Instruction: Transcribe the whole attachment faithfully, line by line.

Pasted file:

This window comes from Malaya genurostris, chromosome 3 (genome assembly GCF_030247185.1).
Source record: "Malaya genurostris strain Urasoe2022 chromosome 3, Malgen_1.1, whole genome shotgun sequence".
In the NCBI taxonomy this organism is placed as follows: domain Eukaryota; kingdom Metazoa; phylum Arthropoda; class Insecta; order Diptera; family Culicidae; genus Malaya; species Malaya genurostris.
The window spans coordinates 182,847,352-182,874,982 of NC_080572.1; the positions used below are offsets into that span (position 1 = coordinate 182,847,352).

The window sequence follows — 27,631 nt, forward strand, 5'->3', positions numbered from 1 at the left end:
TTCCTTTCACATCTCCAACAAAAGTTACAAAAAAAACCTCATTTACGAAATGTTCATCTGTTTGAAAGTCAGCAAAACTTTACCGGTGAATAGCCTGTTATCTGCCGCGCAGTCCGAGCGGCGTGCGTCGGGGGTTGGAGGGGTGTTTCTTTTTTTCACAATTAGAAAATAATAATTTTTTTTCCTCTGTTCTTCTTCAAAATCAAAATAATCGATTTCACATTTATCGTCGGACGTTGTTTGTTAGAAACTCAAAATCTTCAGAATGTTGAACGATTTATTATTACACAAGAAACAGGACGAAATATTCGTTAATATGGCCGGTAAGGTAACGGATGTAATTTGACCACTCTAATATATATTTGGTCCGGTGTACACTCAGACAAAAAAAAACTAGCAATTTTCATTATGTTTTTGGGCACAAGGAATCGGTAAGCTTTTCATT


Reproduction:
This window comes from Malaya genurostris, chromosome 3 (genome assembly GCF_030247185.1).
Source record: "Malaya genurostris strain Urasoe2022 chromosome 3, Malgen_1.1, whole genome shotgun sequence".
In the NCBI taxonomy this organism is placed as follows: domain Eukaryota; kingdom Metazoa; phylum Arthropoda; class Insecta; order Diptera; family Culicidae; genus Malaya; species Malaya genurostris.
The window spans coordinates 182,847,352-182,874,982 of NC_080572.1; the positions used below are offsets into that span (position 1 = coordinate 182,847,352).

The window sequence follows — 27,631 nt, forward strand, 5'->3', positions numbered from 1 at the left end:
TTCCTTTCACATCTCCAACAAAAGTTACAAAAAAAACCTCATTTACGAAATGTTCATCTGTTTGAAAGTCAGCAAAACTTTACCGGTGAATAGCCTGTTATCTGCCGCGCAGTCCGAGCGGCGTGCGTCGGGGGTTGGAGGGGTGTTTCTTTTTTTCACAATTAGAAAATAATAATTTTTTTTCCTCTGTTCTTCTTCAAAATCAAAATAATCGATTTCACATTTATCGTCGGACGTTGTTTGTTAGAAACTCAAAATCTTCAGAATGTTGAACGATTTATTATTACACAAGAAACAGGACGAAATATTCGTTAATATGGCCGGTAAGGTAACGGATGTAATTTGACCACTCTAATATATATTTGGTCCGGTGTACACTCAGACAAAAAAAAACTAGCAATTTTCATTATGTTTTTGGGCACAAGGAATCGGTAAGCTTTTCATT